Fire Destroys Historic Pottsville, PA Building

A raging inferno destroyed a historic downtown Pottsville building on January 9, 2003, and left two other buildings with heavy smoke and water damage and put a firefighter in the hospital.

At 1:02 a.m., all eight city fire companies rushed to Lisa's Floral and Basketique at 102 N. Center St for a fire call. But despite nearly a half-dozen water hoses dousing the building and more than two hours of firefighting, the efforw was not enough to save a historic structure in the middle of the city's downtown district.

The fire also forced Humane Fire Company's volunteer Jason Conway to Pottsville Hospital after he suffered possible first degree steam burns and smoke inhalation, authorities said. Conway removed himself fron the disintegrating building around 1:30 a.m. as flames hustled through it. As he reached his company's truck outside First Union Bank, Conway quickly removed his fire coat and shirt and tried drenching and cooling himself under a heavy overflow valve on the side of Engine 30. Pottsville Emergency Medical Service crews took him to the hospital while the remaining numbers of fire crews were left with the task of dousing a blaze that could have destroyed half of a city block.

Initially, heavy brown smoke billowed from the front of the building while blasts of fire that looked like a gas furnace raged from the rear. As the flames kissed the building, wooden frames in the rear sizzled and cracked from the heat, ultimately destroying the buildings integrity.

No cause has yet to be determined in the blaze, said city Fire Chief Todd March, adding that he'll likely call on a state police fire marshal to assist in the investigation. March said it took firefighters 15 minutes to find the flames when they first arrived. He believes the fire started in the rear of the building, either on the first floor or basement. Heat from the flames could be felt mor than 100 feet away and it was actually a distant call from East Market Street that alerted fire officials to the scene as smoke could be seen from as far away as the Yorkville Burger King.

Dennis W. Spotts, Race St., said he saw the flames nearly 20 blocks away. There was a lot of smoke coming from the front, Spotts said after arriving only a few minutes after the fire call.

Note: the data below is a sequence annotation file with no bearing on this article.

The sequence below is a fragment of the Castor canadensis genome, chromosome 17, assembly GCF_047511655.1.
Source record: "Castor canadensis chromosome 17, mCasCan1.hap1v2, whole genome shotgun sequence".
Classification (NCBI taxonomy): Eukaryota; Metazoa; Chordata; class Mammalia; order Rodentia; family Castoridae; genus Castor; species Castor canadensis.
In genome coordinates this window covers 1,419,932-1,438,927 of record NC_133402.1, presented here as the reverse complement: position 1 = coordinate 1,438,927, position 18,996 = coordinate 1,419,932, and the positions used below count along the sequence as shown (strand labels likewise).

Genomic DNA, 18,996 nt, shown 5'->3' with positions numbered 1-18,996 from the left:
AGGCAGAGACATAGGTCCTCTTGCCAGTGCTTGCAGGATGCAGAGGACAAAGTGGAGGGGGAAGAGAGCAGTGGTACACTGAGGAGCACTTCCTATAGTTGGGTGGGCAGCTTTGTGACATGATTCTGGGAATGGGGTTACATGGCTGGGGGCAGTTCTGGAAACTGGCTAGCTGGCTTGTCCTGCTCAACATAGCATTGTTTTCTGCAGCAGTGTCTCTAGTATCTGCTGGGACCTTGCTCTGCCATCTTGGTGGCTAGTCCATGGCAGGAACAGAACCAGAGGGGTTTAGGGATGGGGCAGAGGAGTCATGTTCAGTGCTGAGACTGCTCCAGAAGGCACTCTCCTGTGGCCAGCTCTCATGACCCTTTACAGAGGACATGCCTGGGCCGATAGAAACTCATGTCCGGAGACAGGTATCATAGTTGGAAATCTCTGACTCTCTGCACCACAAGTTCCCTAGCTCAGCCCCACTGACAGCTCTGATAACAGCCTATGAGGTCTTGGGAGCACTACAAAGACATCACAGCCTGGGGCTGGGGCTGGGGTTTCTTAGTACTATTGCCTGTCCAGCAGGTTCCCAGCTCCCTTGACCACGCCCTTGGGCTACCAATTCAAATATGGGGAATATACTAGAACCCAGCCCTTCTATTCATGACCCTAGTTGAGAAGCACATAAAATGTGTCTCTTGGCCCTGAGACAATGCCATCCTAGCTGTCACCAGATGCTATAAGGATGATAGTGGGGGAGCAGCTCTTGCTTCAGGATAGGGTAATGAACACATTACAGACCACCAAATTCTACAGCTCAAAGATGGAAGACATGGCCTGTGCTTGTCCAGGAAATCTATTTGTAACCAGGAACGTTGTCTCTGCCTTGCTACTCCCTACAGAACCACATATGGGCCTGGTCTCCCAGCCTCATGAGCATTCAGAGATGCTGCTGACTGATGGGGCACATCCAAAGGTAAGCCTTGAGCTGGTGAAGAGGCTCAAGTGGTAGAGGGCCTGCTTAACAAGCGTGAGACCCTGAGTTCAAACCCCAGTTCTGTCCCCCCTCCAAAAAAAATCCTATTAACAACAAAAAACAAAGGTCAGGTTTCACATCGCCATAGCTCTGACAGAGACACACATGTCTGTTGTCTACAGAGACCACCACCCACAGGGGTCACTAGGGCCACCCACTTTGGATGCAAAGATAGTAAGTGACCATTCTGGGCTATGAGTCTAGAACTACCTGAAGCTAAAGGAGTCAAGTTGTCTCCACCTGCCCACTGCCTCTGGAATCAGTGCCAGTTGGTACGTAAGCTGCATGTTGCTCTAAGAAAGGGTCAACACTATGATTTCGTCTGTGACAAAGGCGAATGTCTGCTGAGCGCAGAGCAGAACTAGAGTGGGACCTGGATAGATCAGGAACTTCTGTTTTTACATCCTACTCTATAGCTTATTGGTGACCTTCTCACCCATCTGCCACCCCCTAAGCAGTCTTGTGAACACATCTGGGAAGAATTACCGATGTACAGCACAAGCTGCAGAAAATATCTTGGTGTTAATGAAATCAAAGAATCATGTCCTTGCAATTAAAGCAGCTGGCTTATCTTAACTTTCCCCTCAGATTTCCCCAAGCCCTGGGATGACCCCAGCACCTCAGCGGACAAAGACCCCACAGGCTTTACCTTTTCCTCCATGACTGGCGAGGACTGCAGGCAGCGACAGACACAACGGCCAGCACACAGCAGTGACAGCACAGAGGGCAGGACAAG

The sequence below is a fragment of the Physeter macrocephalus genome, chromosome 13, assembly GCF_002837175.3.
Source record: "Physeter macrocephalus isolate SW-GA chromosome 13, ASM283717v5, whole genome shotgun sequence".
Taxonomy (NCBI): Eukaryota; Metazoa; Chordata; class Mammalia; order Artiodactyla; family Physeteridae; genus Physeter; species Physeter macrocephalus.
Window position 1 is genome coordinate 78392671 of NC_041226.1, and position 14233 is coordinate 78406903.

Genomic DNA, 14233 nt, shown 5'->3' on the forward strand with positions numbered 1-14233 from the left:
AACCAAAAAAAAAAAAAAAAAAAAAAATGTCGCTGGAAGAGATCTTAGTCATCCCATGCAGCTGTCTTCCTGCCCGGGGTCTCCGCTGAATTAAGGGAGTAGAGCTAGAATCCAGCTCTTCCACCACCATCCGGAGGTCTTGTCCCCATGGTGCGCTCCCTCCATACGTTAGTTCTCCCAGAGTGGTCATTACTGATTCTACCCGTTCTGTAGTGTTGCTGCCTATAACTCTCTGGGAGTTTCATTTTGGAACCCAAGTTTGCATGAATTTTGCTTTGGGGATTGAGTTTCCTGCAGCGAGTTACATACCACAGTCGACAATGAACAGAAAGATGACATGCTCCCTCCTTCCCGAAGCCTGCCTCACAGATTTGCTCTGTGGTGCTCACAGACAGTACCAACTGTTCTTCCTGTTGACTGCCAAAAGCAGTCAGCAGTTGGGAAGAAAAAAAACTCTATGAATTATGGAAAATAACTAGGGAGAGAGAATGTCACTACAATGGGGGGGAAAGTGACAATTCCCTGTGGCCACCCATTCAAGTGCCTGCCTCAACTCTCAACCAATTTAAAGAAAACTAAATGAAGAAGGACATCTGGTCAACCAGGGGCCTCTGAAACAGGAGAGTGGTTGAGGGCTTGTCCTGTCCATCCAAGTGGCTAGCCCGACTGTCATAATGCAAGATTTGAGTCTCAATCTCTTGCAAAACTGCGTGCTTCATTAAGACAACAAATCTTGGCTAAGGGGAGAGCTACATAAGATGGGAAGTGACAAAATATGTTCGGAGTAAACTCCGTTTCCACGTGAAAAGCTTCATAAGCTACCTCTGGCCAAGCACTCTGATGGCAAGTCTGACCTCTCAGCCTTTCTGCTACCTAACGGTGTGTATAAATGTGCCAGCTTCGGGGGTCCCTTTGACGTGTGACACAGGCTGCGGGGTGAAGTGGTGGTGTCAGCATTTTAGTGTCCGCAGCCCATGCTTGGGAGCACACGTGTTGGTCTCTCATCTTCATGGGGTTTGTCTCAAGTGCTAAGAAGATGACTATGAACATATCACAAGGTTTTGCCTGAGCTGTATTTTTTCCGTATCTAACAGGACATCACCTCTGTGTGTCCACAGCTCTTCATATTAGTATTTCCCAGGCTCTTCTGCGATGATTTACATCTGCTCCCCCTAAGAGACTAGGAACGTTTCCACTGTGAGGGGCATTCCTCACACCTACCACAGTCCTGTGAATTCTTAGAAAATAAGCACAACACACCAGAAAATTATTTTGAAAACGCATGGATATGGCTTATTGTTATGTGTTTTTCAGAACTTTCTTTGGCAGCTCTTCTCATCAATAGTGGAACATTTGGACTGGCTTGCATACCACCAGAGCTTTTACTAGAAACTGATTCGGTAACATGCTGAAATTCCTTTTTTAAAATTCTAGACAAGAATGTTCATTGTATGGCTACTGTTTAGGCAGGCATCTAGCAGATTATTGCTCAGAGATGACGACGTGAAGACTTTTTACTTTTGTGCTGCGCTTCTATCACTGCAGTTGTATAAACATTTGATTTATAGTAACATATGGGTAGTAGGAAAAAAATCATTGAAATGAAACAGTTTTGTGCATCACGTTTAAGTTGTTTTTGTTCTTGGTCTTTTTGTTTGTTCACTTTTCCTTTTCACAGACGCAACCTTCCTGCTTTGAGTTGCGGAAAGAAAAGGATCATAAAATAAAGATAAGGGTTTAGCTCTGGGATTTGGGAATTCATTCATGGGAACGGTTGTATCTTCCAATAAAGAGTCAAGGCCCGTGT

Paula Monler, Fairview Street also said the smoke woke her up in the middle of the night and saw a lot of smoke.

Meanwhile, the first chunks of debris, including wood and window glass, began falling to the street from two and three stories above, while firefighters dodged the dropping, and in some cases flaming chunks. Five minutes later and about the time Conway took himself out of the building, the brown smoke turned a dark charcoal color, which told Pottsville Fire Chief to get the firefighters out of the buildings. Several fire trucks sounded their air horns, alerting firefighters inside to get out.

As they got out and the strategy turned defensive rather than offensive, three ground hoses fought the fire from the front as a pair of hoses tried dousing flames in the rear.

Hampering the efforts was the absence of Phoenix Fire Company's 100 foot ladder truck, which would have easily reached the burning roof of 102 N. Centre St. The ladder truck is out of service. Still, the efforts of hoses in the rear of the building proved fruitless as the flames dominated the firefighting efforts

In its place, fire units from Saint Clair, Schuylkill Haven, Port Carbon and Minersville responded to the fire. As the flames reached power meters in the rear of the building, sparks shot from the wall-instaled outdoor meter and caused even the bravest firefighters to step back.

Wind carried flames and smoke to two buildings that border the flower shop, but firefighters were able to salvage those buildings-100 N. Centre St. ( an employment center ) and 104 N. Centre St ( Northwest Savings Bank ) - which provided a silver lining to the morning. Those buildings did not, however, go unscathed.

In order to reach fire that "was rolling" according to March, firefighters were forced to cut holes in the seilings looking for remaining flames. At 2:30 am. the sound of crashing debris re-ignited the fire as the roof of the flower shop collapsed. Fire hoses quickly drenched the flames from every possible direction until March said the fire was "contained" shortly after 3:00 a.m. this morning. All windows, including frames, were destroyed in an effort to preserve the building.

March said he believes the fire could have been worse, and possibly could have eliminated half of Pottsville's main business area. "Our guys did a heck of a job," he said. "This is a major fire, but it could have been a lot worse." The chief continued by saying because of the building's poor structure, firefighters could not reach the source of the fire.

But first and foremost was the safety of the firefighters. "You can't risk putting people in a building like that," he said. "When you put the big guns on it like that, you hope your hitting the fire."

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